What is CT Head / Brain Scan and what it shows?
Computed tomography (CT or CAT scan) is a noninvasive diagnostic imaging procedure that uses a combination of X-rays and computer technology to produce horizontal, or axial, images of the body. A CT scan shows detailed images of any internal organs of the body, including the bones, muscles, fat, and organs. If doctor needs more detailed imaging than X – Ray he recommends for CT scans
In standard X-rays, a beam of energy is aimed at the body part which has to be studied. A plate behind the body part captures the variations of the energy beam after it passes through skin, bone, muscle, and other tissue. While much information can be obtained from a standard X-ray, lot of details about internal organs and other structures is not available.
In computed tomography, the X-ray beam moves in a circle around the body which allows many different views of the same organ or structure. The X-ray information is sent to a computer that interprets the X-ray data and displays it in a two-dimensional (2D) form on a monitor.
CT scans may be done with or without “contrast”. Contrast refers to a substance taken by mouth or injected into an intravenous (IV) line that causes the particular organ or tissue under study to be seen more clearly. Contrast examinations may require you to fast for a certain period of time before the procedure.
Head / Brain CT scans can provide detailed information about brain tissue and brain structures than standard X-rays of the head / brain, thus providing more detailed information related to injuries and/or diseases of the brain.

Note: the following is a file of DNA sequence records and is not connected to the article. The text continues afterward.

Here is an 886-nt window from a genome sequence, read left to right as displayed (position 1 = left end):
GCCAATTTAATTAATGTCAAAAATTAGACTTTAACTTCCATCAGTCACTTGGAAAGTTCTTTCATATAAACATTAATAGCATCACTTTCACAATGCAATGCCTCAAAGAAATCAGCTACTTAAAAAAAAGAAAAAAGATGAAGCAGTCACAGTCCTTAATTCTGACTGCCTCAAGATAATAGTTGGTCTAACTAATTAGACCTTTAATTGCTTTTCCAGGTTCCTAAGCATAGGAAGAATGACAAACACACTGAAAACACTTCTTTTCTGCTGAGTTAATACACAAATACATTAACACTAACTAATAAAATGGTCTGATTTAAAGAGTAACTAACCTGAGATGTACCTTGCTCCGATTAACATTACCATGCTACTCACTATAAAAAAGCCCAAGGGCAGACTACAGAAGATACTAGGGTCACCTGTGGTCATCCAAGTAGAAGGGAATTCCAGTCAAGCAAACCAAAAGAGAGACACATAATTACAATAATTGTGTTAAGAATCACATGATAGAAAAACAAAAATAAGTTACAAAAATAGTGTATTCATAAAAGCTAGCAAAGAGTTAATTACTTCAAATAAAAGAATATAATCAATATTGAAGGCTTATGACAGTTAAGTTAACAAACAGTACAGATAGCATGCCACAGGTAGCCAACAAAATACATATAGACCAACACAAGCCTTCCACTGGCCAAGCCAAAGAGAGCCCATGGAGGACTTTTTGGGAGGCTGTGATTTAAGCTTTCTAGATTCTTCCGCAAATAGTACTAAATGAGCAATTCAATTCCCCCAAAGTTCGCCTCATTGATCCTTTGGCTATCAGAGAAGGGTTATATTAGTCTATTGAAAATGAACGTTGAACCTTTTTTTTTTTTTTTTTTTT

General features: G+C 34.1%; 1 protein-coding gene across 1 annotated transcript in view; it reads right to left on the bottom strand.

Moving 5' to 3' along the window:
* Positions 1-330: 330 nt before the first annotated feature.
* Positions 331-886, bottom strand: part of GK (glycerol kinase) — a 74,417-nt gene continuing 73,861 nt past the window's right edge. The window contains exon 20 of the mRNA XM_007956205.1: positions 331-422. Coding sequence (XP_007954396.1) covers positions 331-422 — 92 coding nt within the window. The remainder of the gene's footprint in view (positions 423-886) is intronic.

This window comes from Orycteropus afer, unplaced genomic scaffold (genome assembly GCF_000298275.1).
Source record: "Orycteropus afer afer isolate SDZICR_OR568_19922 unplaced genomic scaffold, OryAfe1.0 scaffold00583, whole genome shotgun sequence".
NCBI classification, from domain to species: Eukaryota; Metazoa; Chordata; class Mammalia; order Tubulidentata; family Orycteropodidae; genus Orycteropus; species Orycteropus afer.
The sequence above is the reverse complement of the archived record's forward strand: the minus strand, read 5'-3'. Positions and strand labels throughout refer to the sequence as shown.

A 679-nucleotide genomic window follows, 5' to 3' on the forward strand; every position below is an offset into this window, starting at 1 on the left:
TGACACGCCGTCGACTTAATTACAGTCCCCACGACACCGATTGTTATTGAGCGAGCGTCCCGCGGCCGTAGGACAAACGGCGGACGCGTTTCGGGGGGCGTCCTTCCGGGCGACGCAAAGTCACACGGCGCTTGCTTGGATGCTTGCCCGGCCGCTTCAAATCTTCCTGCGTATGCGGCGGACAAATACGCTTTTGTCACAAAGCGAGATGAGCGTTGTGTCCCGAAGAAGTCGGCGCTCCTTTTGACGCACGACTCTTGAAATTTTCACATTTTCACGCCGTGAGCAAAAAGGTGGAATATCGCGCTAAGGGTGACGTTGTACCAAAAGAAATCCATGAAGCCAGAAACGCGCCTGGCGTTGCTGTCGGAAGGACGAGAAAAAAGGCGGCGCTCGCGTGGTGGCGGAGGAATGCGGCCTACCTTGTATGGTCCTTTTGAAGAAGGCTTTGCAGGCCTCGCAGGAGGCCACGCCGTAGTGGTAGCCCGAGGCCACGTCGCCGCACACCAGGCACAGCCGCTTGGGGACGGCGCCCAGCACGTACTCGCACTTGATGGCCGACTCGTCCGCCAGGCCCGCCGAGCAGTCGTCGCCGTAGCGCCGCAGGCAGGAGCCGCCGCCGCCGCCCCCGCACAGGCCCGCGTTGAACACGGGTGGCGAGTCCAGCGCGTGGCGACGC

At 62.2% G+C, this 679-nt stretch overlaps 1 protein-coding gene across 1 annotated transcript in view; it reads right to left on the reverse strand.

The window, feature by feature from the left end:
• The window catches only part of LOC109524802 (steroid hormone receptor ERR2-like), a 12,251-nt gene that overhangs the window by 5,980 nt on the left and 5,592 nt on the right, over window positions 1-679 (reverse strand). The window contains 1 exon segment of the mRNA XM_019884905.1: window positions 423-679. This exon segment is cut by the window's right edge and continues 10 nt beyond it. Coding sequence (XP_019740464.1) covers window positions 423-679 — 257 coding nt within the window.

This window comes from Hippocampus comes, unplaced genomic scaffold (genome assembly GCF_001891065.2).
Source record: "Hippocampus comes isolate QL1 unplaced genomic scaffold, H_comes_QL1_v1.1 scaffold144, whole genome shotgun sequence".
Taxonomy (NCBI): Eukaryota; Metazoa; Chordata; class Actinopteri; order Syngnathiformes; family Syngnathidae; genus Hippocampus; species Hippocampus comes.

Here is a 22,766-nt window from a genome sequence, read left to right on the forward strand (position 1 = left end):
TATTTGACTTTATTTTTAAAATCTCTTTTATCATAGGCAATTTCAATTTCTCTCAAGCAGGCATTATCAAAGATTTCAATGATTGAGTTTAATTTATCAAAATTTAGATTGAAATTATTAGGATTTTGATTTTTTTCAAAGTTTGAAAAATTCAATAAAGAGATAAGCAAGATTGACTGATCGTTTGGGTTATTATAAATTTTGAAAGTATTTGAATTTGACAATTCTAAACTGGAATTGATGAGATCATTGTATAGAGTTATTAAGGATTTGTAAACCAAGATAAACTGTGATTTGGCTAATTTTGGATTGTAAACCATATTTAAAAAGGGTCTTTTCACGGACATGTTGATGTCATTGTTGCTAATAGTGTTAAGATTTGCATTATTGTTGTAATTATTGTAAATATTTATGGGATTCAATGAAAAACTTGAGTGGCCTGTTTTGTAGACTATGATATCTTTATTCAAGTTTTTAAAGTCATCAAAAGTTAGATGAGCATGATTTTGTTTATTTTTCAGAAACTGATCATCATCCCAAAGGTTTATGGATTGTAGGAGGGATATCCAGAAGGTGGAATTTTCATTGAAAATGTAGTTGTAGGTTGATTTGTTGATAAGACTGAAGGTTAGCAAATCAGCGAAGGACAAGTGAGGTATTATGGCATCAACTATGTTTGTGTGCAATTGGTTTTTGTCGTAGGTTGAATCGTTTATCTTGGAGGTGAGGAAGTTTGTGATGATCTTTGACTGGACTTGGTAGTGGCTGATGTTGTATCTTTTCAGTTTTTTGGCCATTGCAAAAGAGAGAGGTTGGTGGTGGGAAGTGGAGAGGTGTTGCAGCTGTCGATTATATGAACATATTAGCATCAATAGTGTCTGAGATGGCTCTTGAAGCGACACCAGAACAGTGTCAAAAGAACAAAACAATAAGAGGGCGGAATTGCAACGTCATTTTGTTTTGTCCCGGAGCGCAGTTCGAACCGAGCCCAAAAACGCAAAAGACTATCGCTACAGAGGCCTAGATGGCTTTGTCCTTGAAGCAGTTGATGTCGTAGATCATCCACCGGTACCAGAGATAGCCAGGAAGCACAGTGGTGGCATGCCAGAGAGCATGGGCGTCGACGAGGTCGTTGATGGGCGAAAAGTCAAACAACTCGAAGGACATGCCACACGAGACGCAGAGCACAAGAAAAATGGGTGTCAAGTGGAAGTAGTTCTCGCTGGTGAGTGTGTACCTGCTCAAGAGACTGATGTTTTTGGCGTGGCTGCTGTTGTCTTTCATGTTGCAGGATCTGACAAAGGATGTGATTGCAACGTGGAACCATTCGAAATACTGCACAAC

Other procedures that may be used to diagnose brain disorders include X-rays, magnetic resonance imaging (MRI), positron emission tomography (PET), and cerebral arteriogram.
CT scans are frequently used to evaluate the brain / head disorders with symptoms such as headaches, weakness, seizures, confusion, etc to exclude a tumor, aneurysm or infection. They are also used as a follow up test for patients with strokes, bleeds or surgery. Below are a few common diagnoses that a Head / Brain CT scan detect.
Aneurysm – Aneurysms are ballooning of vessels that can cause rupturing. If blood leaks from the aneurysm patients describe the headache as a thunderclap and sharp/shooting pains. Patients can also have stroke-like symptoms with weakness, slurred speech and confusion. A Brain / Head CT scan is the first test done to evaluate for a bleed.
Tumors – Tumors can be primary (from brain tissue) or secondary (from other sites, eg breast cancer). These typically present with headaches, weakness, and seizures. Head CT scans can be done without or with IV contrast to detect tumors.
Bleeding – Hemorrhage, aka bleeding, in the brain can be from trauma, ruptured aneurysms or tumors that bleed. CT scans are very sensitive to recent bleeds (especially within a few hours).
Stroke – Stroke is also known as a “brain attack”. Stroke is a result of blocked artery that deprives a part of the brain of blood (pure blood supply from heart). This part of the brain loses it function and patients present with weakness, slurred speech, difficulty walking and on occasion, headaches. Head / Brain CT scan is the first test to detect a stroke or determine if the symptoms are caused by another factor such as a bleed or a tumor.
A CT scan of the brain will evaluate:
A CT scan of the brain will include parts of the sinuses. Though not used to primarily look for sinus disease, the brain CT can pick up thickening of the sinus tissue (mucosa) or fluid in the sinuses.
Brain CT scans can include parts of the orbits. It can pick up injury to the orbit and diseases of the orbits such as large tumors, bleeds, inflammation etc.